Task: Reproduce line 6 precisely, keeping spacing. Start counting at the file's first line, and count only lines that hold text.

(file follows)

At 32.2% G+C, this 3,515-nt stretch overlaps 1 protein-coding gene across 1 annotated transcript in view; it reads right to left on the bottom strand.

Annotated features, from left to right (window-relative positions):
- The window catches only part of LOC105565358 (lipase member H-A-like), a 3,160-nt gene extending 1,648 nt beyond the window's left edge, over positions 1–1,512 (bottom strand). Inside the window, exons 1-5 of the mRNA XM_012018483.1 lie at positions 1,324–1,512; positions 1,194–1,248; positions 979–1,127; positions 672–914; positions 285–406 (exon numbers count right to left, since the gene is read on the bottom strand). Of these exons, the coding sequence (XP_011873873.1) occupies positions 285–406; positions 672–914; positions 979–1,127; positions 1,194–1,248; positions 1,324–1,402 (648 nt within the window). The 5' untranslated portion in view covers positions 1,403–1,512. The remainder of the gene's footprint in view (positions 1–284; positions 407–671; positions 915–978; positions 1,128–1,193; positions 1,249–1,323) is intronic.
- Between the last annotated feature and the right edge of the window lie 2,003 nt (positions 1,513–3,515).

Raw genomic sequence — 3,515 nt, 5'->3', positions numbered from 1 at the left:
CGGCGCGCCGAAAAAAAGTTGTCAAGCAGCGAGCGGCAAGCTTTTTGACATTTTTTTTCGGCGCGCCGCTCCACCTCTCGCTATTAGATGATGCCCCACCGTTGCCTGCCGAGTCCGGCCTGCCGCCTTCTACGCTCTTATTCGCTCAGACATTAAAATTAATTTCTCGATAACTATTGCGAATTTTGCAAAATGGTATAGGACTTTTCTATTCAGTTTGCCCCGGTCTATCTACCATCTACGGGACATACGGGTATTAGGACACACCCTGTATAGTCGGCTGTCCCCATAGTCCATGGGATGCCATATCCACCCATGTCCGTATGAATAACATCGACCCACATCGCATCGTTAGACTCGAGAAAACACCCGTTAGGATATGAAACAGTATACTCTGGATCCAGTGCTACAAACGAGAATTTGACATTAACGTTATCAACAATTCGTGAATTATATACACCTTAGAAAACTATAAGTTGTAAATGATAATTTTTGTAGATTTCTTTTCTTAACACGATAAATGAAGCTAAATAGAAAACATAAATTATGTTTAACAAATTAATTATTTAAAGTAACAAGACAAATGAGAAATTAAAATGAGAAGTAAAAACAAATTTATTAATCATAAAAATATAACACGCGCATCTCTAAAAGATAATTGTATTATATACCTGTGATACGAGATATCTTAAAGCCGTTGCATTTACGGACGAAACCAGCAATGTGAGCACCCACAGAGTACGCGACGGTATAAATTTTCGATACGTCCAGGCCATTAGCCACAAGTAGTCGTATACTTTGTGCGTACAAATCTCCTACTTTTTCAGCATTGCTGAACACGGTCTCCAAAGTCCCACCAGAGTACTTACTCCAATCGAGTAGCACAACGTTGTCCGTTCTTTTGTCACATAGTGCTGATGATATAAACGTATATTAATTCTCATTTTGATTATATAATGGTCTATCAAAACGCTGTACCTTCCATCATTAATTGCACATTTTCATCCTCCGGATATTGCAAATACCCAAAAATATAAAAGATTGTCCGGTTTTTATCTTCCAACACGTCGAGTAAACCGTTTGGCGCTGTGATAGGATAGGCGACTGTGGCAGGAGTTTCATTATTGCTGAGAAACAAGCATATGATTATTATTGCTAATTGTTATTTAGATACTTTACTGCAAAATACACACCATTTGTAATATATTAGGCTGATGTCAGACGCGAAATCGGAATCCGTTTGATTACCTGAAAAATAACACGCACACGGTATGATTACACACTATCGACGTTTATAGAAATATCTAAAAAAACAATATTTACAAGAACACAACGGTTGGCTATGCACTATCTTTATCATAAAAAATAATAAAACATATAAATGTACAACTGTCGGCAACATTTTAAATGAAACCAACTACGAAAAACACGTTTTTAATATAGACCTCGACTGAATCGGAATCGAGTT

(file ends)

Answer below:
CGGCGCGCCGAAAAAAAGTTGTCAAGCAGCGAGCGGCAAGCTTTTTGACATTTTTTTTCGGCGCGCCGCTCCACCTCTCGCTATTAGATGATGCCCCACCGTTGCCTGCCGAGTCCGGCCTGCCGCCTTCTACGCTCTTATTCGCTCAGACATTAAAATTAATTTCTCGATAACTATTGCGAATTTTGCAAAATGGTATAGGACTTTTCTATTCAGTTTGCCCCGGTCTATCTACCATCTACGGGACATACGGGTATTAGGACACACCCTGTATAGTCGGCTGTCCCCATAGTCCATGGGATGCCATATCCACCCATGTCCGTATGAATAACATCGACCCACATCGCATCGTTAGACTCGAGAAAACACCCGTTAGGATATGAAACAGTATACTCTGGATCCAGTGCTACAAACGAGAATTTGACATTAACGTTATCAACAATTCGTGAATTATATACACCTTAGAAAACTATAAGTTGTAAATGATAATTTTTGTAGATTTCTTTTCTTAACACGATAAATGAAGCTAAATAGAAAACATAAATTATGTTTAACAAATTAATTATTTAAAGTAACAAGACAAATGAGAAATTAAAATGAGAAGTAAAAACAAATTTATTAATCATAAAAATATAACACGCGCATCTCTAAAAGATAATTGTATTATATACCTGTGATACGAGATATCTTAAAGCCGTTGCATTTACGGACGAAACCAGCAATGTGAGCACCCACAGAGTACGCGACGGTATAAATTTTCGATACGTCCAGGCCATTAGCCACAAGTAGTCGTATACTTTGTGCGTACAAATCTCCTACTTTTTCAGCATTGCTGAACACGGTCTCCAAAGTCCCACCAGAGTACTTACTCCAATCGAGTAGCACAACGTTGTCCGTTCTTTTGTCACATAGTGCTGATGATATAAACGTATATTAATTCTCATTTTGATTATATAATGGTCTATCAAAACGCTGTACCTTCCATCATTAATTGCACATTTTCATCCTCCGGATATTGCAAATACCCAAAAATATAAAAGATTGTCCGGTTTTTATCTTCCAACACGTCGAGTAAACCGTTTGGCGCTGTGATAGGATAGGCGACTGTGGCAGGAGTTTCATTATTGCTGAGAAACAAGCATATGATTATTATTGCTAATTGTTATTTAGATACTTTACTGCAAAATACACACCATTTGTAATATATTAGGCTGATGTCAGACGCGAAATCGGAATCCGTTTGATTACCTGAAAAATAACACGCACACGGTATGATTACACACTATCGACGTTTATAGAAATATCTAAAAAAACAATATTTACAAGAACACAACGGTTGGCTATGCACTATCTTTATCATAAAAAATAATAAAACATATAAATGTACAACTGTCGGCAACATTTTAAATGAAACCAACTACGAAAAACACGTTTTTAATATAGACCTCGACTGAATCGGAATCGAGTT